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Aussie iOS developers caught off-guard by sudden price cuts

  • 15 July 2011
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  • Published in Deals
Australian developers making applications for Apple's iOS product range were caught off-guard by the company's sudden pricing changes which have cut prices for apps under $5 to match American pricing.

Apple makes sudden price changes to App Store (Credit: thegrid.ch/Flickr)

Apple makes sudden price changes to App Store (Credit: thegrid.ch/Flickr)

While the pricing changes are good news for consumers with apps under $5 now priced the same as their American counterparts, for developers the news isn't so good, with the sudden pricing changes leaving many scratching their heads over how to best price their apps for Australian customers.

Shifty Jelly, the company behind popular Australian Pocket Weather AU weather applications for the iPhone, iPad and iPod Touch, say the price drop is 'concerning' with GST eating into their margin.

'As a developer who makes most of our money selling Australian applications, it [the price drop] is a little bit concerning, because we still have to pay a 10% GST back to the government. So if our app sells for $1.99 and 18 cents is GST that means that prices here are actually lower compared to the US,' a representative from the company said.

'Since we live in Australia, and can't really take advantage of our high currency, that means we lose out overall. Still I'd emphasise that for consumers this is very good news.'

Meanwhile Savage Interactive, the team behind popular painting application Procreate say the changes won't have 'much' of an impact on their app's sales, and say it's a win for Australian customers.

'It was a bit of a surprise to wake up to this news. We're happy to see this change-but we need to keep in mind that these price changes only align with the USA store, for apps that are priced below $5 USD,' the company said in a statement.

'Ultimately this is good news for our Australian customers.'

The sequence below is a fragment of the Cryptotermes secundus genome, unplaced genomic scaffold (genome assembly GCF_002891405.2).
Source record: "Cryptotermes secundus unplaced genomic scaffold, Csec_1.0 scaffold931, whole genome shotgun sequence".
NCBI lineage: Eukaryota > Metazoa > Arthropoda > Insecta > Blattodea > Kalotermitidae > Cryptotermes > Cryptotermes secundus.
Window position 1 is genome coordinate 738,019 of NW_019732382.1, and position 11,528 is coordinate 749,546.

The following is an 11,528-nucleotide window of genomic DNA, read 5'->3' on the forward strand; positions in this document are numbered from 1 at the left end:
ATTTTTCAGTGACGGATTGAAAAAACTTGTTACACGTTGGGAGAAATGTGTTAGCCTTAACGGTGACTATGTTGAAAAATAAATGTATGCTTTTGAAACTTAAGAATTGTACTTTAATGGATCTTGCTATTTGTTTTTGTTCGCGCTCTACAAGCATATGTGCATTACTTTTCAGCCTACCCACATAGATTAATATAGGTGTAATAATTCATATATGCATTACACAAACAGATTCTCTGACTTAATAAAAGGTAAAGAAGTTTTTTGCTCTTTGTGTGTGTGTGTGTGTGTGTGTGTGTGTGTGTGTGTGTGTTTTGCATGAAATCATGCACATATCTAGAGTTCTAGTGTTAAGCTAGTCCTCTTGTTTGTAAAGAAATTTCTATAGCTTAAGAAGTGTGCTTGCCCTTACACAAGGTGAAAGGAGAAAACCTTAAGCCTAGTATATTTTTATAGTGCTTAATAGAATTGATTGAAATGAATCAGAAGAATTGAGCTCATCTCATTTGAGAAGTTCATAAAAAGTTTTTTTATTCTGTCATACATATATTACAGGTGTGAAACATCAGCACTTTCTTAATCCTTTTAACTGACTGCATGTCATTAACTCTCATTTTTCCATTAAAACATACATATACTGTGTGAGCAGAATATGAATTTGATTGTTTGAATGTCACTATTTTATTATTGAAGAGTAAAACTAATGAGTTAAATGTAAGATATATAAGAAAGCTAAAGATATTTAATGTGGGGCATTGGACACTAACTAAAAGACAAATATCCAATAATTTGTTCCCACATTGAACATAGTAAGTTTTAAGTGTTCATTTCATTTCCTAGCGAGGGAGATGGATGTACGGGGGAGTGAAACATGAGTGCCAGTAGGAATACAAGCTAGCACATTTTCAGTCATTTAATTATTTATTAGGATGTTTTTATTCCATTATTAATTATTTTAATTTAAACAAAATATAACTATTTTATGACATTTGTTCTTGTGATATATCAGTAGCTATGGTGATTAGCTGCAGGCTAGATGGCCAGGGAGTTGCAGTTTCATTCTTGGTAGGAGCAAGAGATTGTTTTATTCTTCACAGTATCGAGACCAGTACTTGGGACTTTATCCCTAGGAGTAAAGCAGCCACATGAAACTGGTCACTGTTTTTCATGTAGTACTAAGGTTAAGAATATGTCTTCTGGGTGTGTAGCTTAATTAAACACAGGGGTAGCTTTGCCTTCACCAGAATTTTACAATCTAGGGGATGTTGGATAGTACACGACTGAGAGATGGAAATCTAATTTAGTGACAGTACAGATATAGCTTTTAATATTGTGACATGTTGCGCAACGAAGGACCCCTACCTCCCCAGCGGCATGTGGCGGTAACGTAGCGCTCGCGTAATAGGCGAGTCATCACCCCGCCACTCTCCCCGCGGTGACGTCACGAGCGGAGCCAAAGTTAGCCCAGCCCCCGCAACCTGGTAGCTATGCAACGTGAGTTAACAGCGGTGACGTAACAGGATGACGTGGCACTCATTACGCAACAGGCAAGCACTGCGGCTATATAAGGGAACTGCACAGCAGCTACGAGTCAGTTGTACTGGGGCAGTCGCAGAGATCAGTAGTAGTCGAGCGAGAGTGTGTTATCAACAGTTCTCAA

Developers received an email from Apple approximately nine hours prior to the changes, but aside from vaguely suggesting that 'pricing changes' could mean customers may not be able to purchase apps during the downtime it contained little warning of the significant price cuts.

'We were not happy about the lack of notification, but just have increased our prices back to around the old level again,' another Australian iOS developer behind a number of apps for local pilots, OzRunways, mentioned.

'Our aviation apps are useless to people outside of Australia, so Apple assuming we based out pricing on $US is just stupid.'

Instead, the OzRunways spokesperson said, they'd encourage Apple Australia to remove the current fixed pricing tiers which don't automatically adjust for changes in the value of currency, or add support for developers to set different prices for apps based on the users region.

'The whole policy of price tiers doesn't make a lot of sense. What I'd like to see is that you set your price in a chosen currency you like and it just uses a conversion for other app stores. Or allow you to set different prices in different stores.'

Prices for music, books, movies and television shows also available through Apple's iTunes store didn't change '” it's thought that the complex licensing arrangements prevented Apple from reducing prices.

Disclosure: the writer sells iOS apps through the App Store.


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